Stock futures traded mixed Monday morning, with technology stocks looking to recover some of last week’s declines.
Contracts on the Dow dipped as shares of component companies JPMorgan Chase (JPM) and Goldman Sachs (GS) declined. Bank stocks, industrials and other cyclical shares including small caps underperformed Monday morning, giving back some recent gains. Technology shares outperformed after another week of declines last week, and the Nasdaq looked to open higher by nearly 1%.
The equity market moves coincided with steadying government bond yields. Treasury yields pulled back, especially on the long end of the curve, and the benchmark 10-year yield hovered below 1.69%. Last week, the 10-year yield jumped to more than 1.7% to reach its highest level since January 2020 as concerns that the quickly recovering economy might generate a rapid rise in inflation lingered. Investors are poised to receive the latest report on the Federal Reserve’s preferred inflation gauge, or core personal consumption expenditures, later this week.
“Investors will remain anxiously focused on interest rates in coming months,” Goldman Sachs strategist David Kostin wrote in a note Monday. “Like the Fed, our economists forecast a transient rise in core PCE [personal consumption expenditures] inflation this spring as a result of short-term factors including the base effect of weak inflation in 2020.”
“Although inflation will likely recede to 2.0% in 2022, investors will fear the above-target inflation may persist and could lead to further upward pressure on interest rates,” Kostin added. “Our rates strategists forecast the 10-year Treasury yield will hit 1.8% by June.”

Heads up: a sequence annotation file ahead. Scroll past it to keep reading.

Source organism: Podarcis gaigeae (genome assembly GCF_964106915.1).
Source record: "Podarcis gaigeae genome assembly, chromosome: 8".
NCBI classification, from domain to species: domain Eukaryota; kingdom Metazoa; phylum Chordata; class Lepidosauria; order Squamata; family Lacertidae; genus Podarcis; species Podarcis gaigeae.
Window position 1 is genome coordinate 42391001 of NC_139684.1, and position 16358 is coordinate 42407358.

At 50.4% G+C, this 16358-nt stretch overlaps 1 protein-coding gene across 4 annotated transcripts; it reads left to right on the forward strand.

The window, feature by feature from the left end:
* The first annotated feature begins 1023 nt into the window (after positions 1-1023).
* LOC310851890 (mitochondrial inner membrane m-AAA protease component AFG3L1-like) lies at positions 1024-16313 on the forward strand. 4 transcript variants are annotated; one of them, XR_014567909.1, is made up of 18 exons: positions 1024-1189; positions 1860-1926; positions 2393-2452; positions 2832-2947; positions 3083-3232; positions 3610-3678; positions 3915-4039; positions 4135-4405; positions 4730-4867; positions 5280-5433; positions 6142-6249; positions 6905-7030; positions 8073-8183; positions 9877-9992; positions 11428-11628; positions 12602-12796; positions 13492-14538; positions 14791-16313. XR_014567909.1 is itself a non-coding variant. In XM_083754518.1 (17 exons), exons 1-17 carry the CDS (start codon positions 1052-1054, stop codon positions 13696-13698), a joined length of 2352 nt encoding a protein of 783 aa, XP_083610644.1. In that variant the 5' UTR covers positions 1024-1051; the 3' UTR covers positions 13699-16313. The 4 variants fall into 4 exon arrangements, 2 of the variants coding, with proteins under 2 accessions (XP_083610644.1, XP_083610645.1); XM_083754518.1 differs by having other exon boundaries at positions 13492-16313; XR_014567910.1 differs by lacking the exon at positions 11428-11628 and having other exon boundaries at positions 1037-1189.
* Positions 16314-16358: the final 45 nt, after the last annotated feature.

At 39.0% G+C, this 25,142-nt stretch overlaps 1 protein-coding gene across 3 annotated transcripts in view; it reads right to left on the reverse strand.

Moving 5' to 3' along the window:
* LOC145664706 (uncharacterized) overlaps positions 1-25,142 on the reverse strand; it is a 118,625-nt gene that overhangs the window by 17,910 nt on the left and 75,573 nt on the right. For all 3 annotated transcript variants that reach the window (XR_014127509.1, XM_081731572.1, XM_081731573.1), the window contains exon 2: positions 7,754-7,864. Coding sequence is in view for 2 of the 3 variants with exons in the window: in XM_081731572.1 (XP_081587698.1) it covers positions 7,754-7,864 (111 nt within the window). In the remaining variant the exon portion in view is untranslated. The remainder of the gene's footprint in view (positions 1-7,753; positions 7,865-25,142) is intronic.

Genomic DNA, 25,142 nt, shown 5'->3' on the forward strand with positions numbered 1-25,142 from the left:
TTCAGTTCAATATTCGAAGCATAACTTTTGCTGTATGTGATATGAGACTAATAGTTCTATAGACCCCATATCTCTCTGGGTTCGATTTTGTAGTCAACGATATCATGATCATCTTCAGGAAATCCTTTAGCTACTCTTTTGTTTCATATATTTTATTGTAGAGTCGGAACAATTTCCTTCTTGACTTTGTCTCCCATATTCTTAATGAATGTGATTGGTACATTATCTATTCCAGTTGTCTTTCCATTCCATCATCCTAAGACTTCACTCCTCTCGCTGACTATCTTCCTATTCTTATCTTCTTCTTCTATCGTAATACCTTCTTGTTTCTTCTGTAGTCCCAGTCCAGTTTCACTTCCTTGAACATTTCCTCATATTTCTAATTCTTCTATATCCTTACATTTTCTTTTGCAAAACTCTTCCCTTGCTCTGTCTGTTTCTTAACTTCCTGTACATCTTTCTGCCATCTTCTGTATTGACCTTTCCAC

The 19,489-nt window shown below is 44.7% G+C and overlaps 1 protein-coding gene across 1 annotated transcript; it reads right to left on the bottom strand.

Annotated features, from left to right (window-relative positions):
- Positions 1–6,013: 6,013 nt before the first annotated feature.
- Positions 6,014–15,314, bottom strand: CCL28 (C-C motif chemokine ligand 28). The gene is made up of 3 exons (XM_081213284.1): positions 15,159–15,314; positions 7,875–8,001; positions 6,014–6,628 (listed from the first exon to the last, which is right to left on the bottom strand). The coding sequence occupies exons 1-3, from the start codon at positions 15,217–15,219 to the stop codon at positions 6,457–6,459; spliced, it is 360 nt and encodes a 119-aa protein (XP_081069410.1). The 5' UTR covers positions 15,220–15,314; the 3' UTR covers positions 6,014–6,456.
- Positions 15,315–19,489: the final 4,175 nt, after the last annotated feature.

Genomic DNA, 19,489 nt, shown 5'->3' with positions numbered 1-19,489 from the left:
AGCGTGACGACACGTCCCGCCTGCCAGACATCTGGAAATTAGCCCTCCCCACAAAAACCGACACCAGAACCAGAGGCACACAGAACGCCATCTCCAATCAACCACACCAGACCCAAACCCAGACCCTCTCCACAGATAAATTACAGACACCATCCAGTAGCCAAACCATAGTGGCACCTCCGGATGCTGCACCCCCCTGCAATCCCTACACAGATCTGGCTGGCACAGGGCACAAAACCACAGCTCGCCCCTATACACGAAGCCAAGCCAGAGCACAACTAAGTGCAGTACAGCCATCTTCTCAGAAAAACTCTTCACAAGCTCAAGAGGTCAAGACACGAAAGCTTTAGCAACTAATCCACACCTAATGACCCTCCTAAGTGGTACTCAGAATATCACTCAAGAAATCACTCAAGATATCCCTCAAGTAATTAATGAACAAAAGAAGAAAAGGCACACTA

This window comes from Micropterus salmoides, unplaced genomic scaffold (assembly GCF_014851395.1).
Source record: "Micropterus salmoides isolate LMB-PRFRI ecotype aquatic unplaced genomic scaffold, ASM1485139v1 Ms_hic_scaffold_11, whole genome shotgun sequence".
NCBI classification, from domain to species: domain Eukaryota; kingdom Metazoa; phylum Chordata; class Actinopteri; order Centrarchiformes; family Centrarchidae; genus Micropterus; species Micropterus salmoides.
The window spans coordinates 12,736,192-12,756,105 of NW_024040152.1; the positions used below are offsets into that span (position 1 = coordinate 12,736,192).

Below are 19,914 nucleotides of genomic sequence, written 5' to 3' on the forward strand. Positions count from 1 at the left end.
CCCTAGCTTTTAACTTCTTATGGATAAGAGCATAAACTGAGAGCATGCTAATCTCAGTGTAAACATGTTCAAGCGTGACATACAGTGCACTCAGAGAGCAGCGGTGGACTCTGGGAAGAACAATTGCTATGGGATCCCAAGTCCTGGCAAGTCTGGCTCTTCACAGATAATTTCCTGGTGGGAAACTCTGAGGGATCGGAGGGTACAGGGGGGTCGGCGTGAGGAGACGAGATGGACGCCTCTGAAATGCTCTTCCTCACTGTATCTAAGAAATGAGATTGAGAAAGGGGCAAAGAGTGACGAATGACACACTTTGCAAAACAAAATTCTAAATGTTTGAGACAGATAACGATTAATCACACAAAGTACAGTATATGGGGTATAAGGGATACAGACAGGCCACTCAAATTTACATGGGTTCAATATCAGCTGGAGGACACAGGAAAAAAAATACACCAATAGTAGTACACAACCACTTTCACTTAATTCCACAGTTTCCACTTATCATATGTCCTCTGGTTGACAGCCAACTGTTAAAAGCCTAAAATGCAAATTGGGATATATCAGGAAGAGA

With investors eyeing both the economic recovery and prospects of inflation, cyclical and value shares have strongly outperformed their tech and growth counterparts so far in 2021. Some strategists said they believed these new leaders in the market had room to run as the recovery chugs along.
“Our U.S. Regime Indicator has shifted to mid-cycle, a phase where inflation is typically strongest,” Bank of America strategist Jill Carey Hall wrote in a note. “In this phase, small caps and value have typically outperformed large caps and growth – further supported by the profits recovery and economic rebound we expect this year.”
However, “inflation-sensitive sectors such as energy and materials are still trading at big discounts to history across a variety of metrics we track, and the S&P 500 overall is discounting a tepid inflation outlook,” she added. “Within small caps, cyclicals continue to trade at a significant discount to defensives, with inflation-sensitive small cap sectors like Energy broadly inexpensive both vs. history and vs. large cap peers.”
7:05 a.m. ET Monday: Stock futures point to a mixed open
Here’s where markets were trading as of 7:05 a.m. ET Monday morning:
S&P 500 futures (ES=F): 3,901.75, up 2.25 points or 0.06%
Dow futures (YM=F): 32,438.00, down 65 points or 0.2%
Nasdaq futures (NQ=F): 12,942.75, up 98.25 points or 0.76%
Crude (CL=F): +$0.24 (+0.39%) to $61.66 a barrel
Gold (GC=F): -$10.30 (-0.59%) to $1,731.40 per ounce
10-year Treasury (^TNX): -5.3 bps to yield 1.679%
Emily McCormick is a reporter for Yahoo Finance. Follow her on Twitter: @emily_mcck
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